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LIFE CYCLE OF A BUTTERFLY ♥
 

LIFE CYCLE OF A BUTTERFLY ♥

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    LIFE CYCLE OF A BUTTERFLY ♥ LIFE CYCLE OF A BUTTERFLY ♥ Presentation Transcript

    • LIFE CYCLE OF A BUTTERFLY
    • LIFE CYCLE OF A BUTTERFLY FOUR STAGES
    • EGGS Female butterflies lay many eggs during their short life to insure that even a small number of these eggs will survive. Caterpillars (butterfly larva) hatch from eggs. The eggs are usually laid in a protected location on or near the plants that the soon-to-be caterpillar will eat. Most eggs are attached to the plant with a fast-drying glue-like chemical that the female butterfly secretes along with the egg.
    • EGGS Some species lay one egg at a time, others lay eggs in small clusters, while others lays hundreds at a time. Eggs are usually laid on the under surface of a leaf or somewhere near the host plant. For example, the Monarch butterfly lays its eggs on the bottom of the milkweed plant which its caterpillar will eat. Other locations are flower heads, and crevices in tree bark. A few (like ghost moths) lay thousands of eggs while they fly; the larva of these species usually eat grass. •
    • EGGS Butterfly eggs come in many shapes and colors. The shapes include spherical, oval, and pod-shaped; the colors include white, green, and yellow. The eggs have a thin, tough shell with raised ribs or pits (reticulations). At the top of each egg is a micropyle, a small pit that marks where the sperm entered the egg. While the egg is developing, air and water enter the egg through the micropyle.
    • EGGS There is a yolk inside each egg that nourished the developing larva. When it is time to hatch, the larva gnaws open the egg shell with its jaws. After hatching, most caterpillars finish eating their egg case as their first meal. After this, the plant upon which the egg was laid will be nourishment.
    • LARVA A caterpillar is the larval stage of butterflies and moths. The caterpillar hatches from a tiny egg and will eventually pupate and turn into an adult butterfly or moth. This larval stage usually lasts from two weeks to about a month. This is the main feeding stage of the butterfly. Caterpillars eat almost constantly and grow very quickly, at an astonishing rate.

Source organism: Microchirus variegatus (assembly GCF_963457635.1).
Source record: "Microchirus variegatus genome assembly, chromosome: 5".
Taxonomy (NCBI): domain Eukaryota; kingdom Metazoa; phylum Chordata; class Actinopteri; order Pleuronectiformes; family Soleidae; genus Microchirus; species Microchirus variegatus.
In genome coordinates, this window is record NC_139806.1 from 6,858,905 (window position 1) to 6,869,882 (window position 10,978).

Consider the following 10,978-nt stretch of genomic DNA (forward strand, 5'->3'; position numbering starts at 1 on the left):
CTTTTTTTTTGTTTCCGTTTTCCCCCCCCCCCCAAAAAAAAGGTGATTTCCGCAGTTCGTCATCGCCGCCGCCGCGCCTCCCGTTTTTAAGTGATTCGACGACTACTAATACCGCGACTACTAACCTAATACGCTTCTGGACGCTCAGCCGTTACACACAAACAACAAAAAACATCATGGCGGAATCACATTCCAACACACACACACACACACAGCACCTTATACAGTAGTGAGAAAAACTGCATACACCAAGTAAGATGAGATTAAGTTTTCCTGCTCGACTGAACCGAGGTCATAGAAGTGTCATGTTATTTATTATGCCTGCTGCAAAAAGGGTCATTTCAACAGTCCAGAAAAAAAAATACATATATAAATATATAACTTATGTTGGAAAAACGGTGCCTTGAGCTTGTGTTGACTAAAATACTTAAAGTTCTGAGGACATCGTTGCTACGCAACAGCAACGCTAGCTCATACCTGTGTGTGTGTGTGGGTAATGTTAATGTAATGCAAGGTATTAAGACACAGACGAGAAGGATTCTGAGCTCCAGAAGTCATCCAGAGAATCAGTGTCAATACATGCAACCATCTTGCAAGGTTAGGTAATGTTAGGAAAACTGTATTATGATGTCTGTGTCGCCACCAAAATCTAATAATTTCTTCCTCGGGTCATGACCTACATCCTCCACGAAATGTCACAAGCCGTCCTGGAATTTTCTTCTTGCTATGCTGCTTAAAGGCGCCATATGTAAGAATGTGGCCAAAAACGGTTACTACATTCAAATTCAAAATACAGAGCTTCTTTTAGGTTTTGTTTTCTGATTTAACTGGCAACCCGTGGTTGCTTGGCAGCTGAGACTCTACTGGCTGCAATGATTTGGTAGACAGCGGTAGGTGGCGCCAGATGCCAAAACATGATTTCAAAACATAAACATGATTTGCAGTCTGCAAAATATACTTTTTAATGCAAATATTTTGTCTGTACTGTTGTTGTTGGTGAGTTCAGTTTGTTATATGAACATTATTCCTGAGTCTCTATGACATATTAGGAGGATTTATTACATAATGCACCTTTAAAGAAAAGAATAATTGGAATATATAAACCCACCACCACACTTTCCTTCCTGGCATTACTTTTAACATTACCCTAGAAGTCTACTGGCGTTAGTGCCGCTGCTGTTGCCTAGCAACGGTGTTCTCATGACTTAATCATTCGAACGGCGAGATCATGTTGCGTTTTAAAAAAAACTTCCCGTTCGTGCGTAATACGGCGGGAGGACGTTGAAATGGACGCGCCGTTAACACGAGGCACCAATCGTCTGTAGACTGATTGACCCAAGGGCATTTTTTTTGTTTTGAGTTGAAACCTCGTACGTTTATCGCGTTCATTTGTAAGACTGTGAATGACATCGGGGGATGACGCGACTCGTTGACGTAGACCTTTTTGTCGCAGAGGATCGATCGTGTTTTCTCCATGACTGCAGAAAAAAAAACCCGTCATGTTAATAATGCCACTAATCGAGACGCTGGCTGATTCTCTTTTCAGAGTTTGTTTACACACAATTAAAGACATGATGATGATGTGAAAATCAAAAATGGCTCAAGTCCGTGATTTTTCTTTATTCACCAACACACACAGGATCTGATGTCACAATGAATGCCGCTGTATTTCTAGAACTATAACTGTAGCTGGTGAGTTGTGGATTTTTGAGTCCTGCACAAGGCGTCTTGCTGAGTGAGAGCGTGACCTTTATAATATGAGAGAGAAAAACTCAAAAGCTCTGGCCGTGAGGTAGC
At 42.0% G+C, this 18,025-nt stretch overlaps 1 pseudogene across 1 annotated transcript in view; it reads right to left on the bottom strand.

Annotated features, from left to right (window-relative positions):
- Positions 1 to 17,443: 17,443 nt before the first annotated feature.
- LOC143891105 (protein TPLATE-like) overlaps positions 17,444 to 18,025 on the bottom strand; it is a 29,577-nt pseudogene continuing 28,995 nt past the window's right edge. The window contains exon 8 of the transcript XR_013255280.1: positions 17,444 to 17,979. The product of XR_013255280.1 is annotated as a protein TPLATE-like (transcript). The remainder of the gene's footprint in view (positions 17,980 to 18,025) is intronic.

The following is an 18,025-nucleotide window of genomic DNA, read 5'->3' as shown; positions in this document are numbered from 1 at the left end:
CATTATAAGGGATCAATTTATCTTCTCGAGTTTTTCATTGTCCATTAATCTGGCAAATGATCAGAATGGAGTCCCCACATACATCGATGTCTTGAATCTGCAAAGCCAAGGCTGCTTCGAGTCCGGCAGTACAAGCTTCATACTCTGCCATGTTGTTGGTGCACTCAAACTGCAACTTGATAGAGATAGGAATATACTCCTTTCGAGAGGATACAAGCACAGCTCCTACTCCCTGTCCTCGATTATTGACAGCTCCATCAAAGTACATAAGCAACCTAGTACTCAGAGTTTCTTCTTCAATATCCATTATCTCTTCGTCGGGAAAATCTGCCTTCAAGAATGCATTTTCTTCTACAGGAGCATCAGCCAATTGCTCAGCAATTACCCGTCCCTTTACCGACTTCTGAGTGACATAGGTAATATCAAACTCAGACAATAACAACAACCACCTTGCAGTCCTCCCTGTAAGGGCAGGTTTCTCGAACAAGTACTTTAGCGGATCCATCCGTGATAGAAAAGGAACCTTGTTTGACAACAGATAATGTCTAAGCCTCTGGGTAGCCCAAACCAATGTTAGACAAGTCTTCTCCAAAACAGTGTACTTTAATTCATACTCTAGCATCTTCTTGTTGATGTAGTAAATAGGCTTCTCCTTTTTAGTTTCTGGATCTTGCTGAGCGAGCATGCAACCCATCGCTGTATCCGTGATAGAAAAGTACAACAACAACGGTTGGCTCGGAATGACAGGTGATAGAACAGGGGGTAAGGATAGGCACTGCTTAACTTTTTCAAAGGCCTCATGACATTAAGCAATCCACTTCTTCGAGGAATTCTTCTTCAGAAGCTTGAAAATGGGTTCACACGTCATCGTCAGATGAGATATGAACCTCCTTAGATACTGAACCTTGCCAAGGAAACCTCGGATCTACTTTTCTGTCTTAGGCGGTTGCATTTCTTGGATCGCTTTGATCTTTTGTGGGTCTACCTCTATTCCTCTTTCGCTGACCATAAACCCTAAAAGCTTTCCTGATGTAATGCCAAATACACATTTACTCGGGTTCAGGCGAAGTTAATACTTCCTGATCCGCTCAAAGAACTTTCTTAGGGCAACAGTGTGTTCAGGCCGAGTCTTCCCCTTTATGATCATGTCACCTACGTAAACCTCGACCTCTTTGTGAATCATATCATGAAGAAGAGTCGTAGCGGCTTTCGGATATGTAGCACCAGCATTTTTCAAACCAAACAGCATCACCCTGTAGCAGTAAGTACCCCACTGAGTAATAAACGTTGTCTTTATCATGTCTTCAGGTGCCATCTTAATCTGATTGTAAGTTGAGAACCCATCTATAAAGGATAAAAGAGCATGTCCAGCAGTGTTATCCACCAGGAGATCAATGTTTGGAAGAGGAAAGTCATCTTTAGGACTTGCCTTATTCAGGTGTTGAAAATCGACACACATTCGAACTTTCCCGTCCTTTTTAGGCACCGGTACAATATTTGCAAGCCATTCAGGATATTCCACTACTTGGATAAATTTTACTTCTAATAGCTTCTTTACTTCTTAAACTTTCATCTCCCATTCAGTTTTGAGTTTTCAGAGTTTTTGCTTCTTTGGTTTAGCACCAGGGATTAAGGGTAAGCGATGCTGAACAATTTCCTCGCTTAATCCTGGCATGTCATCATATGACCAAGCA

• PUPA The pupa is the stage in a butterfly's (or moth's) life when it is encased in a chrysalis and undergoing metamorphosis. It does not eat during this stage. The pupa stage lasts from a few days to many months (some butterflies overwinter in the pupa stage, and the adult emerges in the spring).
    • PUPA The pupa of a butterfly is called a chrysalis (derived from the Greek word for gold). The chrysalis of many butterflies (like the Nymphalidae and Satyridae families) are suspended from a silk pad and abdominal hooks. Others (like like swallowtails and sulphurs) also have a silk girdle supporting their mid-section. About a day before the adult butterfly emerges, the chrysalis of many species (including the monarch) becomes transparent.
    • ADULT An adult butterfly emerges full-grown from the chrysalis, often losing reddish meconium fluid as it leaves. When the adult emerges, its wings are wrinkled, wet and deflated, but the abdomen is distended with fluid. The butterfly pumps some of this fluid into the wings through veins to inflate them. The butterfly then rests and then lets the wings dry out. The primary purpose of the adult stage is to mate and reproduce.
    • ADULT Adults can only eat liquid food through their straw-like proboscis. Most butterflies only sip flower nectar, liquids from rotting fruit, mushy bird dung, and mineral-rich water from puddles (this activity is called puddling). Some butterflies (like the Zebra Longwing) sip pollen. The Harvester Butterfly sips the body fluids from woolly aphids using its proboscis. A few butterflies sip rotting flesh. A rare few lepidoptera (like the great silkmoth) cannot eat at all; they die in about a week, after mating and reproducing.